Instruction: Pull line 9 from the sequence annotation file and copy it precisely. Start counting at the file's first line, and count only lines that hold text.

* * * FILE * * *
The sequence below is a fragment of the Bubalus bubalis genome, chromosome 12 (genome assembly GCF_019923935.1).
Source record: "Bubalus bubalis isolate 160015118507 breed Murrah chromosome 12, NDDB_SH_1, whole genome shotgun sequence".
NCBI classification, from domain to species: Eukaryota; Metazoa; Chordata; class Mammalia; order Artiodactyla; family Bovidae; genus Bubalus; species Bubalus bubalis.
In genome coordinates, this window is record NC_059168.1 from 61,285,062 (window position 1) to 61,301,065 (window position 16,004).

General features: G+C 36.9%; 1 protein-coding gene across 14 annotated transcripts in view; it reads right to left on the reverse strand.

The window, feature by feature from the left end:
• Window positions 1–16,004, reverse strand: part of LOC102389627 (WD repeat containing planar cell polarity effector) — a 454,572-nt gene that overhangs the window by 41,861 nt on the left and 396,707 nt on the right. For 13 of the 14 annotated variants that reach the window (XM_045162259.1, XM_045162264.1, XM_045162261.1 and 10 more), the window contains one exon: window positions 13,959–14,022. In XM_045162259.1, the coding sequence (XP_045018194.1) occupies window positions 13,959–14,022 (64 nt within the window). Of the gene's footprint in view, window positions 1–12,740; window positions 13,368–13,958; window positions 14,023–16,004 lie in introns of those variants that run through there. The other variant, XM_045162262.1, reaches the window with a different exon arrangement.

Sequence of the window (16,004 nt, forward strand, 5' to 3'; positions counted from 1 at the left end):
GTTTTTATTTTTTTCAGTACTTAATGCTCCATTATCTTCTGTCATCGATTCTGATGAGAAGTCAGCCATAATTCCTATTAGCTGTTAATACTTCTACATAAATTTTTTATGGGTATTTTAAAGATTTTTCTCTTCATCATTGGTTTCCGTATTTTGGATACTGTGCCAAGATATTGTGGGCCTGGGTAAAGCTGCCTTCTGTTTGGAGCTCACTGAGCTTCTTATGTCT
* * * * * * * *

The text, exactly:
GTTTTTATTTTTTTCAGTACTTAATGCTCCATTATCTTCTGTCATCGATTCTGATGAGAAGTCAGCCATAATTCCTATTAGCTGTTAATACTTCTACATAAATTTTTTATGGGTATTTTAAAGATTTTTCTCTTCATCATTGGTTTCCGTATTTTGGATACTGTGCCAAGATATTGTGGGCCTGGGTAAAGCTGCCTTCTGTTTGGAGCTCACTGAGCTTCTTATGTCT